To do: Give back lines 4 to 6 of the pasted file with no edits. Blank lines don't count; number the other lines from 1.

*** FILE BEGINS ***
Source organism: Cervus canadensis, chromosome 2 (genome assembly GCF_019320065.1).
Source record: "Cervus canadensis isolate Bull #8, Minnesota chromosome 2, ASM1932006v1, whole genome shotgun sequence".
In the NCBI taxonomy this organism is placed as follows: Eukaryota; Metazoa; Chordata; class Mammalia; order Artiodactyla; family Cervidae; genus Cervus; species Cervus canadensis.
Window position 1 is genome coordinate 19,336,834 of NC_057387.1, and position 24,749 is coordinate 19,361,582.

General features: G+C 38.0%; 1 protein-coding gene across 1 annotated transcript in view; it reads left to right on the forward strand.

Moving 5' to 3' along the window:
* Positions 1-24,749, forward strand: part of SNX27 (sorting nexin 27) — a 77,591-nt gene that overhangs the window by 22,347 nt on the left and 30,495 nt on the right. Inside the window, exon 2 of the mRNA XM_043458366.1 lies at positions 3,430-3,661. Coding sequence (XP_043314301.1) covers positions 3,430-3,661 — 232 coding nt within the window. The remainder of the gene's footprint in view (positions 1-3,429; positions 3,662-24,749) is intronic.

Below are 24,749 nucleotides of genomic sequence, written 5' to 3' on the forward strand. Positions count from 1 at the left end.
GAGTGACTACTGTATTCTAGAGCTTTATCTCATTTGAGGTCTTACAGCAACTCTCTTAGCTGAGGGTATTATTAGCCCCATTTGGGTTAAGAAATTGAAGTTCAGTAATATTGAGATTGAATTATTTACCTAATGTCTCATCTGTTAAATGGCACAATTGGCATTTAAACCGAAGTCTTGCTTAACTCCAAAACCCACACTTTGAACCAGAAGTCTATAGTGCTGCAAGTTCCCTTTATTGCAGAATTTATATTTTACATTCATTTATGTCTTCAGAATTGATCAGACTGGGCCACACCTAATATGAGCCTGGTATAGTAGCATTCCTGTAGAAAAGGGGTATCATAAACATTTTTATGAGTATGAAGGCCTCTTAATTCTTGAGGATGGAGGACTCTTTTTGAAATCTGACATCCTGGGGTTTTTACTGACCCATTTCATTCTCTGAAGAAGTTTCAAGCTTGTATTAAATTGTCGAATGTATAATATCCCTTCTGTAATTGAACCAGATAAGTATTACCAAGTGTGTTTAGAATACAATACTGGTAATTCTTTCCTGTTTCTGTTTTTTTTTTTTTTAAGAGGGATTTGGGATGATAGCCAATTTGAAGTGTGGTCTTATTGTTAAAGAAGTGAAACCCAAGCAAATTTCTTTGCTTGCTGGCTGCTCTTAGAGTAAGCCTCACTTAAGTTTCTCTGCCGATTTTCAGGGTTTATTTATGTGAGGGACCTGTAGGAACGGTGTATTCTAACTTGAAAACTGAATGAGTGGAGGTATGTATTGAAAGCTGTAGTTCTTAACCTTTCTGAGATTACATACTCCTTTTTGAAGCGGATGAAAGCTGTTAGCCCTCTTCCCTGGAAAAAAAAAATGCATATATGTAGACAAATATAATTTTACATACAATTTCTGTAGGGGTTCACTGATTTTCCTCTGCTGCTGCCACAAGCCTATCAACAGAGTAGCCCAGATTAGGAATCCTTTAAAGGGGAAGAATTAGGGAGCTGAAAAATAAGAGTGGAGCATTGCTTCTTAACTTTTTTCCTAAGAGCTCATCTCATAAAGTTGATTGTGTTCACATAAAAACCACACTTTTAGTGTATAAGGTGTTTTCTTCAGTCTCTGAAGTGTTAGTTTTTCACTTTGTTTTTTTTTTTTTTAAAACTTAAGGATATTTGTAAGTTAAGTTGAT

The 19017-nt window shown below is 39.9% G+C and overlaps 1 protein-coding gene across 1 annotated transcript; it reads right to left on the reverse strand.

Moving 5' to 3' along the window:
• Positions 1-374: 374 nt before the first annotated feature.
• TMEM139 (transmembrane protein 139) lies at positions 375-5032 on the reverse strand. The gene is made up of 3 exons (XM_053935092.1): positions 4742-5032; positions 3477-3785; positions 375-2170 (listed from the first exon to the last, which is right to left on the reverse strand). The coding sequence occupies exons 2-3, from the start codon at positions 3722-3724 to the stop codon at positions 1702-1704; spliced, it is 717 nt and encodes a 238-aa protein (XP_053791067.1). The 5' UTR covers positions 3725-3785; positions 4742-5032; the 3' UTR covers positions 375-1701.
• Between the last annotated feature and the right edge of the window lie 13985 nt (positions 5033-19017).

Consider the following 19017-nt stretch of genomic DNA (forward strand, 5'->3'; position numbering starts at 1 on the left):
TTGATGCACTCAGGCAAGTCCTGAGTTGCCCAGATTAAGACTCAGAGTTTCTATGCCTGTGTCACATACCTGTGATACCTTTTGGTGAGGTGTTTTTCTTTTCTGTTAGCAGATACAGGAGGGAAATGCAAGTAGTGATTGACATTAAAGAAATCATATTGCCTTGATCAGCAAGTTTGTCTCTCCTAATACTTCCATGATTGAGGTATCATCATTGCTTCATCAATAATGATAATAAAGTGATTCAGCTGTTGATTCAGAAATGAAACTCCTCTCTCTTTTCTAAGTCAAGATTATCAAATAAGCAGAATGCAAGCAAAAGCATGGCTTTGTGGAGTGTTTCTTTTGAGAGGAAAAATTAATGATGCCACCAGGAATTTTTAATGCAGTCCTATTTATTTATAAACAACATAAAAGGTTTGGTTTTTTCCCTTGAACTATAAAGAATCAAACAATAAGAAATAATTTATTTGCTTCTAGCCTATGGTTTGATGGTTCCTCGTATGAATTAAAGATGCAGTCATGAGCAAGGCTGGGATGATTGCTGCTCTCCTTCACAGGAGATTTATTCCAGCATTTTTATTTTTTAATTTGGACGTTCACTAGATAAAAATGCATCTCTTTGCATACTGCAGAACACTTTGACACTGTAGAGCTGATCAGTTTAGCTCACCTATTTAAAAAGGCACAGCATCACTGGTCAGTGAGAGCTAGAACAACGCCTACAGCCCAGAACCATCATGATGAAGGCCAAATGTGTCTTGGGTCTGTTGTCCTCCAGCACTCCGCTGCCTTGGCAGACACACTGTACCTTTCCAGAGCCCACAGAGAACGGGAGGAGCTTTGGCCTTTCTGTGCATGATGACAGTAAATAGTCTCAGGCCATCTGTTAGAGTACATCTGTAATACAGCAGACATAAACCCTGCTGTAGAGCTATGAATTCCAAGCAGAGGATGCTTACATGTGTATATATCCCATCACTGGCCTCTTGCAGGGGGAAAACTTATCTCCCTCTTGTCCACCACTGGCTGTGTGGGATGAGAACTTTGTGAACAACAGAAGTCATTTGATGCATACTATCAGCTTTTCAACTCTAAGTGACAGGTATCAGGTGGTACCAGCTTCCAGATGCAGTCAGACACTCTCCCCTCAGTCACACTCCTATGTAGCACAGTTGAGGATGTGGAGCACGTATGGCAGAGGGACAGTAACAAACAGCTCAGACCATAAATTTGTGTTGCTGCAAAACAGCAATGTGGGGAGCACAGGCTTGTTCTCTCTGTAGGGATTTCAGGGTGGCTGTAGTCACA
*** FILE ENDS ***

Window position 1 is genome coordinate 19,336,834 of NC_057387.1, and position 24,749 is coordinate 19,361,582.

General features: G+C 38.0%; 1 protein-coding gene across 1 annotated transcript in view; it reads left to right on the forward strand.

Moving 5' to 3' along the window: